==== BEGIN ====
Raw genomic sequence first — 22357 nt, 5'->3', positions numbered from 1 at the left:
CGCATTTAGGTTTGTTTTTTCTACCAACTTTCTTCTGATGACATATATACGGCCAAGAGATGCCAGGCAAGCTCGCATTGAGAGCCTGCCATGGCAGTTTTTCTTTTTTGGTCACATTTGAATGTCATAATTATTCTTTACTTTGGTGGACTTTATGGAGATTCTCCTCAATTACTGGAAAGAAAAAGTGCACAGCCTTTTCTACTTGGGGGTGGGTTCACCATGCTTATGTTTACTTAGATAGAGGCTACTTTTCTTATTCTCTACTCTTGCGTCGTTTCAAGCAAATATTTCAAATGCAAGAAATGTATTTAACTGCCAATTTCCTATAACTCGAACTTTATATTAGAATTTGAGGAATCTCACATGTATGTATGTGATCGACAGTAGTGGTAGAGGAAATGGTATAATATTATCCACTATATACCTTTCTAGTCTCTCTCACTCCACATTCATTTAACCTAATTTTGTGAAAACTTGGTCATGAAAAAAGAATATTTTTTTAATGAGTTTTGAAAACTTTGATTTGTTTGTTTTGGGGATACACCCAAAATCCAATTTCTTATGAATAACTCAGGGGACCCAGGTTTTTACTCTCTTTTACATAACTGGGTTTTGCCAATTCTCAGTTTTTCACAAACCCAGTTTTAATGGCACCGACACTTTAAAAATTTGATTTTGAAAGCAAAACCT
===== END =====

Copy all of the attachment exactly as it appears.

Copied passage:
Raw genomic sequence first — 22357 nt, 5'->3', positions numbered from 1 at the left:
CGCATTTAGGTTTGTTTTTTCTACCAACTTTCTTCTGATGACATATATACGGCCAAGAGATGCCAGGCAAGCTCGCATTGAGAGCCTGCCATGGCAGTTTTTCTTTTTTGGTCACATTTGAATGTCATAATTATTCTTTACTTTGGTGGACTTTATGGAGATTCTCCTCAATTACTGGAAAGAAAAAGTGCACAGCCTTTTCTACTTGGGGGTGGGTTCACCATGCTTATGTTTACTTAGATAGAGGCTACTTTTCTTATTCTCTACTCTTGCGTCGTTTCAAGCAAATATTTCAAATGCAAGAAATGTATTTAACTGCCAATTTCCTATAACTCGAACTTTATATTAGAATTTGAGGAATCTCACATGTATGTATGTGATCGACAGTAGTGGTAGAGGAAATGGTATAATATTATCCACTATATACCTTTCTAGTCTCTCTCACTCCACATTCATTTAACCTAATTTTGTGAAAACTTGGTCATGAAAAAAGAATATTTTTTTAATGAGTTTTGAAAACTTTGATTTGTTTGTTTTGGGGATACACCCAAAATCCAATTTCTTATGAATAACTCAGGGGACCCAGGTTTTTACTCTCTTTTACATAACTGGGTTTTGCCAATTCTCAGTTTTTCACAAACCCAGTTTTAATGGCACCGACACTTTAAAAATTTGATTTTGAAAGCAAAACCT